"I have to cancel on Thursday," John interrupts. He wonders if he'll manage to explain without bursting into tears. He doubts it, but he tries anyway. "It's Sherlock. He's..."

Joanna sighs.

"I know, John," she says. "It's all over the news. I'm so, so sorry. I completely understand. Take as much time as you need, OK? I'll call you next week and we can reschedule if you want."

John nods, then remembers that she can't see him.

"Thank you, Joanna," he manages to say, before hanging up and bursting into tears again, because Sherlock's gone, and without Sherlock, there's nothing. There aren't any eyeballs in the fridge, there are no sarcastic text messages, there are no thinly veiled attempts at ruining his dates. There's just an emptiness to the flat that was never there before and the ticking of the clock.

Joanna said he could take as much time as he needed. It takes three years.


"I don't understand," says Sherlock. "Why you won't just say yes."

John closes his eyes, exhales slowly and counts to ten. When he opens his eyes again, Sherlock is looking at him like he's gone slightly mad. Perhaps he has. It would be all Sherlock's fault if that's the case.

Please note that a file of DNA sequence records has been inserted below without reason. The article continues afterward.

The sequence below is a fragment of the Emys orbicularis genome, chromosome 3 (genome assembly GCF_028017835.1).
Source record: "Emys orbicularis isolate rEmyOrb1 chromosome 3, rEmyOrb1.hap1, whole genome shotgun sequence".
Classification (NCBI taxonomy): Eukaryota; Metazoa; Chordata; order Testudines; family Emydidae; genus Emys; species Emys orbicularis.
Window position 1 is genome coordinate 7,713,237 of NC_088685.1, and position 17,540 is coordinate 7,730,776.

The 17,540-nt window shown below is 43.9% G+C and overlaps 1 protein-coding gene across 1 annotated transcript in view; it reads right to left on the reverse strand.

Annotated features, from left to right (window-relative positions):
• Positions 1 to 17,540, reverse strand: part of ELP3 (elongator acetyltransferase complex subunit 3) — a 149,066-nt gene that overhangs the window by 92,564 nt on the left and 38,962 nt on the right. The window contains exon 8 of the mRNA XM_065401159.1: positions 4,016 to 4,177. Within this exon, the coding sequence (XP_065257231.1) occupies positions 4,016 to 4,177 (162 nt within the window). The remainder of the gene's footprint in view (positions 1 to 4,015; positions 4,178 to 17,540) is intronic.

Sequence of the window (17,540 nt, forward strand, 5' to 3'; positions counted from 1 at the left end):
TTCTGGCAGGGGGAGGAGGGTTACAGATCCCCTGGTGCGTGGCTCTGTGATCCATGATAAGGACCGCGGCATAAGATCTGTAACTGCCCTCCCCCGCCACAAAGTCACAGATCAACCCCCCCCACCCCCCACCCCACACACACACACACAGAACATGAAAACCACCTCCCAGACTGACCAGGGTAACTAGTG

"Because," John explains. "You left for three years. You lied to me, Sherlock. I thought you were bloody dead. I mourned you. I went to your funeral. I put flowers on your bloody grave!"

"And they were very nice flowers," Sherlock says. "Thank you. So you'll give me flowers, but you won't go to dinner with me?"

John wants to throw something. Preferably at Sherlock.

"I didn't give you flowers," he grits out. "I put them on your grave. There is a marked difference!"

Sherlock sighs.

"It was just an idea, John," he says. "I won't force you."

John thinks. When he really looks at it, the reason he's so upset is because of how much he missed Sherlock, how pointless everything felt without him. He has him now. And from what he's heard from Mycroft, Sherlock suffered in those three years too. Possibly even more than John.

John sighs, and squeezes the bridge of his nose.

"One dinner, Sherlock," he acquiesces. "One. And you're paying."

Sherlock beams, and it's such an alien sight that it makes John's heart beat faster.

"How does Angelo's sound?" asks Sherlock.

"Perfect," replies John.